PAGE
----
• Master degree in chemical engineering, physics, mathematical modeling, computer science;
• high motivation, willingness to learn new things, team spirit.

Modular Hydrogel Microrobots

Department: Department of Chemical Engineering, Faculty of Chemical Engineering
Theses supervisor: RNDr. Ivan Řehoř, Ph.D.

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Miniturization of robots to the sizes of tens of microns will allow their application in new, currently inacccesible areas, such as controlled drug delivery or microsurgery. In order to simplify the mechatronic design of such microrobots, novel approaches have been adopted for their operation and control, exploiting soft materials, actuating through deformation, such as responsive polymers. These advanced materials, together with development of their processing in microscales gave rise to soft microrobots capable of independent untethered motion or manipulation with other objects . In our group, we have recently developed hydrogel microrobots, crawling over surfaces, powered by light (https://www.youtube.com/watch?v=PQOXS7f9rDg). Many of the visionary real-life applications of microrobots foresee their ability to autonomously cooperate and connect into greater structures, that will perform tasks, inaccessible to the individual robots. Modular connectivity of macroscopic locomotive robots has been tackled experimentaly, demonstrating the extended application of such robot assemblies, compared to the individual robots. The connective mechanisms and the organization of the individual robots into the assembly however remains a complex and challenging task. This project aims to probe potential pathways for the connection of crawling hydrogel microrobots into actuating millimeter-sized structures, capable of performing mechanical work.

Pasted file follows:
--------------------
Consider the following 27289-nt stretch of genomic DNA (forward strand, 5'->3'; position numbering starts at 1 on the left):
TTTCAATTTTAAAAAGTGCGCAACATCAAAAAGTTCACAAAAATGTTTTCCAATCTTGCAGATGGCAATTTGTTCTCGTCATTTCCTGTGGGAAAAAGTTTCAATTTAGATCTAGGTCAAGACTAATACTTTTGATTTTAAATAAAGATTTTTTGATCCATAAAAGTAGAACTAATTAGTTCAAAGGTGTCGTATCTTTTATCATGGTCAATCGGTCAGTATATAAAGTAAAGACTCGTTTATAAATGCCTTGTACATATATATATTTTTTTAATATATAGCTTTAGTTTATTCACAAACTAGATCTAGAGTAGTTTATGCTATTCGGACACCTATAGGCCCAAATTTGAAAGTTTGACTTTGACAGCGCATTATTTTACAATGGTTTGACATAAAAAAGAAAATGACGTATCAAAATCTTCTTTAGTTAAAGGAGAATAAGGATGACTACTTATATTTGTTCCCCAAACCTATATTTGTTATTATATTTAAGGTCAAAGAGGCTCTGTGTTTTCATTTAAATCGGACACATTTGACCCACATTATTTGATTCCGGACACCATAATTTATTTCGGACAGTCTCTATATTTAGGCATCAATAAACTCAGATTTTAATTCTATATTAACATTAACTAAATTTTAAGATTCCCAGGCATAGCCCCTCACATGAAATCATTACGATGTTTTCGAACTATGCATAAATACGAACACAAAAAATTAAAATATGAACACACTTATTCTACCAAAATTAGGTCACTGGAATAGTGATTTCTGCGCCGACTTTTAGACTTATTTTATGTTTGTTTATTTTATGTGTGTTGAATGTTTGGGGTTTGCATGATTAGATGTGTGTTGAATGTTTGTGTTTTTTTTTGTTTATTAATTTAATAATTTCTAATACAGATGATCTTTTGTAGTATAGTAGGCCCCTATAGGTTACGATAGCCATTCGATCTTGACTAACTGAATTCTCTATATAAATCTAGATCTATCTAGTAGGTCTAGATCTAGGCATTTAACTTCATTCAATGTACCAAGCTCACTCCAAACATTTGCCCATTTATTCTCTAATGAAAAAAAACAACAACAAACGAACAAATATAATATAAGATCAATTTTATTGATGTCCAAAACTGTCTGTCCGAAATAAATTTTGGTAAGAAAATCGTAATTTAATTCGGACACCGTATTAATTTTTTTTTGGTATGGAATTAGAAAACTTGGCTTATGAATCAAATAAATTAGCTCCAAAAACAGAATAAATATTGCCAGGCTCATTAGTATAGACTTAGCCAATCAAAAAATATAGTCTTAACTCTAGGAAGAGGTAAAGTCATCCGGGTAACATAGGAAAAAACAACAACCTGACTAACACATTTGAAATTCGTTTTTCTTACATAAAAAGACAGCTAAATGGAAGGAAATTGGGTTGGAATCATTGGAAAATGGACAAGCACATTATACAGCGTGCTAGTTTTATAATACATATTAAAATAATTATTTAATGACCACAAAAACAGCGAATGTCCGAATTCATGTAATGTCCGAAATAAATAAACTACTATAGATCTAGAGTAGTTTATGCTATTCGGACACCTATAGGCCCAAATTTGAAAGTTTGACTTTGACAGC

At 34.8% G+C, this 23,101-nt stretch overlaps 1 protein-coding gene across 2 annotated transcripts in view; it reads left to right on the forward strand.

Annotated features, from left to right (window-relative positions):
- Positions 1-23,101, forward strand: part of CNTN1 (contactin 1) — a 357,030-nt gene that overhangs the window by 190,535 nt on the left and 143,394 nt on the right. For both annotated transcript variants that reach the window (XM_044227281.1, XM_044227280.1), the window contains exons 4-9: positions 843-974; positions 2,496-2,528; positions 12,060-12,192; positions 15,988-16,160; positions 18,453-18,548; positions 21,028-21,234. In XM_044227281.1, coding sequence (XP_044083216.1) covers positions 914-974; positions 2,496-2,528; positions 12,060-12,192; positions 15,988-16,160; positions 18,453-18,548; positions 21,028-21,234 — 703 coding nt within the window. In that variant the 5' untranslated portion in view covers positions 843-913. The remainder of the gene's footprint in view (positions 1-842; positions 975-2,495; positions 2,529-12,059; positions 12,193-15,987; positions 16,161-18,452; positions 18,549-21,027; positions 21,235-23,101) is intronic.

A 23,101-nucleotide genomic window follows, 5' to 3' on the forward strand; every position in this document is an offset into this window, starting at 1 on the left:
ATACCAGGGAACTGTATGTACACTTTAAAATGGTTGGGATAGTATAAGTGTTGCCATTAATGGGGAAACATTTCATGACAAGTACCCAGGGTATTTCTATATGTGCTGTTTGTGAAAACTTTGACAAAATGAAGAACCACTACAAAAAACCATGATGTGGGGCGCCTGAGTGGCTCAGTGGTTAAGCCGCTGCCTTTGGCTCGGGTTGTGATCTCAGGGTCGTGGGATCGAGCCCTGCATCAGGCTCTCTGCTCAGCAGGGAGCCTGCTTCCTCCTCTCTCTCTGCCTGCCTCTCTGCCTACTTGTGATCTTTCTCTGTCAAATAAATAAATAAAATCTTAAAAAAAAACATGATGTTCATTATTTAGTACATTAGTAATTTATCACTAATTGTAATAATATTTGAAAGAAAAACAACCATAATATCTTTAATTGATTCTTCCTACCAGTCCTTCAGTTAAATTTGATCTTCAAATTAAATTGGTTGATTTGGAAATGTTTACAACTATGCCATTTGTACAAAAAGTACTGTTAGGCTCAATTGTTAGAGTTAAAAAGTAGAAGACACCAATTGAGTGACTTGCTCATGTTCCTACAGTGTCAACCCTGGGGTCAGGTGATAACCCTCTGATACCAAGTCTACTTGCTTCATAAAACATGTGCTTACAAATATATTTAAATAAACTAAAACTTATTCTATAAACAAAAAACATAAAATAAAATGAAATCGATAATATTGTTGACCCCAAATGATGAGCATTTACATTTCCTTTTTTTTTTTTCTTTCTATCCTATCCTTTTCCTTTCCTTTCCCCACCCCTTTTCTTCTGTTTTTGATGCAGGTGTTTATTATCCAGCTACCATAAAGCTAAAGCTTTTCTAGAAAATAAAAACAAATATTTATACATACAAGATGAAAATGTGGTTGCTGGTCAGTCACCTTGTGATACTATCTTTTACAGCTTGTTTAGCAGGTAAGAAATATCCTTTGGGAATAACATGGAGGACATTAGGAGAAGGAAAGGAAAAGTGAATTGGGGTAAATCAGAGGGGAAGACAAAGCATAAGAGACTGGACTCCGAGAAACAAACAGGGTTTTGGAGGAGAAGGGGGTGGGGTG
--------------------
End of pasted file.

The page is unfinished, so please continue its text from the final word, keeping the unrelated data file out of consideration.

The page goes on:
Nanostructured biomimetic surfaces with antibacterial effect

Department: Department of Chemical Engineering, Faculty of Chemical Engineering
Theses supervisor: Ing. Viola Tokárová, Ph.D.